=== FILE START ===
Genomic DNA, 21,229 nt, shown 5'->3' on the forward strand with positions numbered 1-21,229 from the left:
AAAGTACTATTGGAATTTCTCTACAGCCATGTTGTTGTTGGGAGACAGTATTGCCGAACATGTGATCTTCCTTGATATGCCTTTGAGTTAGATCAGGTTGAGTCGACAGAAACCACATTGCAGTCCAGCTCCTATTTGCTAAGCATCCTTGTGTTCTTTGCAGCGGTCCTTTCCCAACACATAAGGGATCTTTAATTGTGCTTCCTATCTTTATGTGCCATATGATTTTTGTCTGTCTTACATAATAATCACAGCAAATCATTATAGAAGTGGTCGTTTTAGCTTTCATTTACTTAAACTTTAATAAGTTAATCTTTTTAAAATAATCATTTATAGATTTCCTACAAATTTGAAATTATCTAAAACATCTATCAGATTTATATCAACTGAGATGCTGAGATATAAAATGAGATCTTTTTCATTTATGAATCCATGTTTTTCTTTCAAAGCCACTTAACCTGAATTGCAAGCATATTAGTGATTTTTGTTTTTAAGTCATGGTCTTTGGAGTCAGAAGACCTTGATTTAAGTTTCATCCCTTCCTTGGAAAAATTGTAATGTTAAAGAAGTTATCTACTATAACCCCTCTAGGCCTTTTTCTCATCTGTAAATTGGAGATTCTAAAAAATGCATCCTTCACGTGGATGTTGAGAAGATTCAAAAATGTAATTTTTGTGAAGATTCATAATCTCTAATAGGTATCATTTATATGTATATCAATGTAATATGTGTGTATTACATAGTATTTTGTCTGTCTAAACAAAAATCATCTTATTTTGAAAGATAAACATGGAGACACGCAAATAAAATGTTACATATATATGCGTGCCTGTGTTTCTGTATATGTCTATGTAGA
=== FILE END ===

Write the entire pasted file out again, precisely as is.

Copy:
Genomic DNA, 21,229 nt, shown 5'->3' on the forward strand with positions numbered 1-21,229 from the left:
AAAGTACTATTGGAATTTCTCTACAGCCATGTTGTTGTTGGGAGACAGTATTGCCGAACATGTGATCTTCCTTGATATGCCTTTGAGTTAGATCAGGTTGAGTCGACAGAAACCACATTGCAGTCCAGCTCCTATTTGCTAAGCATCCTTGTGTTCTTTGCAGCGGTCCTTTCCCAACACATAAGGGATCTTTAATTGTGCTTCCTATCTTTATGTGCCATATGATTTTTGTCTGTCTTACATAATAATCACAGCAAATCATTATAGAAGTGGTCGTTTTAGCTTTCATTTACTTAAACTTTAATAAGTTAATCTTTTTAAAATAATCATTTATAGATTTCCTACAAATTTGAAATTATCTAAAACATCTATCAGATTTATATCAACTGAGATGCTGAGATATAAAATGAGATCTTTTTCATTTATGAATCCATGTTTTTCTTTCAAAGCCACTTAACCTGAATTGCAAGCATATTAGTGATTTTTGTTTTTAAGTCATGGTCTTTGGAGTCAGAAGACCTTGATTTAAGTTTCATCCCTTCCTTGGAAAAATTGTAATGTTAAAGAAGTTATCTACTATAACCCCTCTAGGCCTTTTTCTCATCTGTAAATTGGAGATTCTAAAAAATGCATCCTTCACGTGGATGTTGAGAAGATTCAAAAATGTAATTTTTGTGAAGATTCATAATCTCTAATAGGTATCATTTATATGTATATCAATGTAATATGTGTGTATTACATAGTATTTTGTCTGTCTAAACAAAAATCATCTTATTTTGAAAGATAAACATGGAGACACGCAAATAAAATGTTACATATATATGCGTGCCTGTGTTTCTGTATATGTCTATGTAGA